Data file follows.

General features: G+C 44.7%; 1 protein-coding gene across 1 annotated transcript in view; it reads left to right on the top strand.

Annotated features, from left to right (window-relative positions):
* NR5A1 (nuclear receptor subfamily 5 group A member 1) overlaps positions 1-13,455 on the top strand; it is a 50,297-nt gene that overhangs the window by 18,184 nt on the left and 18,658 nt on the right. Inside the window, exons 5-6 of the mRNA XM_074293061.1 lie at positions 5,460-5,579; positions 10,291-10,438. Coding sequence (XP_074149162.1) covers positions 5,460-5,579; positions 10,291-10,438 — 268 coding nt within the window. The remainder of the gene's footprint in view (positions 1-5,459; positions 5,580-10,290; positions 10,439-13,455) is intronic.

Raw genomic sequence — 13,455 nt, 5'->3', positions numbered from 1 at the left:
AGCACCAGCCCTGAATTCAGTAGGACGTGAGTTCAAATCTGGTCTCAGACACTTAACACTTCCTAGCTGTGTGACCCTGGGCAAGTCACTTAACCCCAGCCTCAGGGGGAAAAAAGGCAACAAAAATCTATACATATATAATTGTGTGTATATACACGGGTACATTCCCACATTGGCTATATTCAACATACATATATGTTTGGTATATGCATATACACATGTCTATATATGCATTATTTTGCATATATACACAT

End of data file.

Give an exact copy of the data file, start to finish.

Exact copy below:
General features: G+C 44.7%; 1 protein-coding gene across 1 annotated transcript in view; it reads left to right on the top strand.

Annotated features, from left to right (window-relative positions):
* NR5A1 (nuclear receptor subfamily 5 group A member 1) overlaps positions 1-13,455 on the top strand; it is a 50,297-nt gene that overhangs the window by 18,184 nt on the left and 18,658 nt on the right. Inside the window, exons 5-6 of the mRNA XM_074293061.1 lie at positions 5,460-5,579; positions 10,291-10,438. Coding sequence (XP_074149162.1) covers positions 5,460-5,579; positions 10,291-10,438 — 268 coding nt within the window. The remainder of the gene's footprint in view (positions 1-5,459; positions 5,580-10,290; positions 10,439-13,455) is intronic.

Raw genomic sequence — 13,455 nt, 5'->3', positions numbered from 1 at the left:
AGCACCAGCCCTGAATTCAGTAGGACGTGAGTTCAAATCTGGTCTCAGACACTTAACACTTCCTAGCTGTGTGACCCTGGGCAAGTCACTTAACCCCAGCCTCAGGGGGAAAAAAGGCAACAAAAATCTATACATATATAATTGTGTGTATATACACGGGTACATTCCCACATTGGCTATATTCAACATACATATATGTTTGGTATATGCATATACACATGTCTATATATGCATTATTTTGCATATATACACAT